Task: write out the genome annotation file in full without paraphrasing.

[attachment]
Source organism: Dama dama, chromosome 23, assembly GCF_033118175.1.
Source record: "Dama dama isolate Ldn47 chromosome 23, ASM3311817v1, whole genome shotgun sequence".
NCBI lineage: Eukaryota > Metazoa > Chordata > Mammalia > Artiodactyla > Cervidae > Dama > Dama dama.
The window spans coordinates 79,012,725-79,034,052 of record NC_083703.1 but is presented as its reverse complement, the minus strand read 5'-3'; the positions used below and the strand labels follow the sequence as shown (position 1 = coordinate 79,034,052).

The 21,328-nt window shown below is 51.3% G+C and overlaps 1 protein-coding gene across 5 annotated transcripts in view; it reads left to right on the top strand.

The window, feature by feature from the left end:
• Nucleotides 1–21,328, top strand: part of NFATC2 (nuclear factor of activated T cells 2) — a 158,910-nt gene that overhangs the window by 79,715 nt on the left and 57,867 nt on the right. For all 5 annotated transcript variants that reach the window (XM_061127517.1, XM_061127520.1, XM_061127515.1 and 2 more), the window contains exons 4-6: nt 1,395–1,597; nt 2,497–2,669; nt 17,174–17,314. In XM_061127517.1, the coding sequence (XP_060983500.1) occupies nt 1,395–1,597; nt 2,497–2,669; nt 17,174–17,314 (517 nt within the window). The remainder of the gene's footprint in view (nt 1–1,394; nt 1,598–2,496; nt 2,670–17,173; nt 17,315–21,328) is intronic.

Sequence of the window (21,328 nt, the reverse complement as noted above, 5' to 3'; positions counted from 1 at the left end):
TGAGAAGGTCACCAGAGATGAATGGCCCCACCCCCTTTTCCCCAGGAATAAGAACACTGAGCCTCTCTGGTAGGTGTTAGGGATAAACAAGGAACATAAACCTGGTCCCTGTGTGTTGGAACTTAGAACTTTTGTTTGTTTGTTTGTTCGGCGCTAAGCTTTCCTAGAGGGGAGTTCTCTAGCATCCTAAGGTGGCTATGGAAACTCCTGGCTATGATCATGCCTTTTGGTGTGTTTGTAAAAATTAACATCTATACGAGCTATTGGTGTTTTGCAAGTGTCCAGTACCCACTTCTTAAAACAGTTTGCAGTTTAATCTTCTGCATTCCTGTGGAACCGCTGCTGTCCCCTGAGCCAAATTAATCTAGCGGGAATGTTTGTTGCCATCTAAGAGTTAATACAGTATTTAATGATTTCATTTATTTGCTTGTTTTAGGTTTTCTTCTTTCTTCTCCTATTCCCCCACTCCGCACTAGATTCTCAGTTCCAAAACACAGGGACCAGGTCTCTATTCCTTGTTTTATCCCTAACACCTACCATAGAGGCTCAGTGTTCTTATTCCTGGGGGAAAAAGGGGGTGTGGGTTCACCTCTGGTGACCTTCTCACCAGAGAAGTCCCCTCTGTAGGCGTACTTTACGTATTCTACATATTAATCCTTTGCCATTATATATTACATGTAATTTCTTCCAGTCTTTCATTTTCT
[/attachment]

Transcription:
Source organism: Dama dama, chromosome 23, assembly GCF_033118175.1.
Source record: "Dama dama isolate Ldn47 chromosome 23, ASM3311817v1, whole genome shotgun sequence".
NCBI lineage: Eukaryota > Metazoa > Chordata > Mammalia > Artiodactyla > Cervidae > Dama > Dama dama.
The window spans coordinates 79,012,725-79,034,052 of record NC_083703.1 but is presented as its reverse complement, the minus strand read 5'-3'; the positions used below and the strand labels follow the sequence as shown (position 1 = coordinate 79,034,052).

The 21,328-nt window shown below is 51.3% G+C and overlaps 1 protein-coding gene across 5 annotated transcripts in view; it reads left to right on the top strand.

The window, feature by feature from the left end:
• Nucleotides 1–21,328, top strand: part of NFATC2 (nuclear factor of activated T cells 2) — a 158,910-nt gene that overhangs the window by 79,715 nt on the left and 57,867 nt on the right. For all 5 annotated transcript variants that reach the window (XM_061127517.1, XM_061127520.1, XM_061127515.1 and 2 more), the window contains exons 4-6: nt 1,395–1,597; nt 2,497–2,669; nt 17,174–17,314. In XM_061127517.1, the coding sequence (XP_060983500.1) occupies nt 1,395–1,597; nt 2,497–2,669; nt 17,174–17,314 (517 nt within the window). The remainder of the gene's footprint in view (nt 1–1,394; nt 1,598–2,496; nt 2,670–17,173; nt 17,315–21,328) is intronic.

Sequence of the window (21,328 nt, the reverse complement as noted above, 5' to 3'; positions counted from 1 at the left end):
TGAGAAGGTCACCAGAGATGAATGGCCCCACCCCCTTTTCCCCAGGAATAAGAACACTGAGCCTCTCTGGTAGGTGTTAGGGATAAACAAGGAACATAAACCTGGTCCCTGTGTGTTGGAACTTAGAACTTTTGTTTGTTTGTTTGTTCGGCGCTAAGCTTTCCTAGAGGGGAGTTCTCTAGCATCCTAAGGTGGCTATGGAAACTCCTGGCTATGATCATGCCTTTTGGTGTGTTTGTAAAAATTAACATCTATACGAGCTATTGGTGTTTTGCAAGTGTCCAGTACCCACTTCTTAAAACAGTTTGCAGTTTAATCTTCTGCATTCCTGTGGAACCGCTGCTGTCCCCTGAGCCAAATTAATCTAGCGGGAATGTTTGTTGCCATCTAAGAGTTAATACAGTATTTAATGATTTCATTTATTTGCTTGTTTTAGGTTTTCTTCTTTCTTCTCCTATTCCCCCACTCCGCACTAGATTCTCAGTTCCAAAACACAGGGACCAGGTCTCTATTCCTTGTTTTATCCCTAACACCTACCATAGAGGCTCAGTGTTCTTATTCCTGGGGGAAAAAGGGGGTGTGGGTTCACCTCTGGTGACCTTCTCACCAGAGAAGTCCCCTCTGTAGGCGTACTTTACGTATTCTACATATTAATCCTTTGCCATTATATATTACATGTAATTTCTTCCAGTCTTTCATTTTCT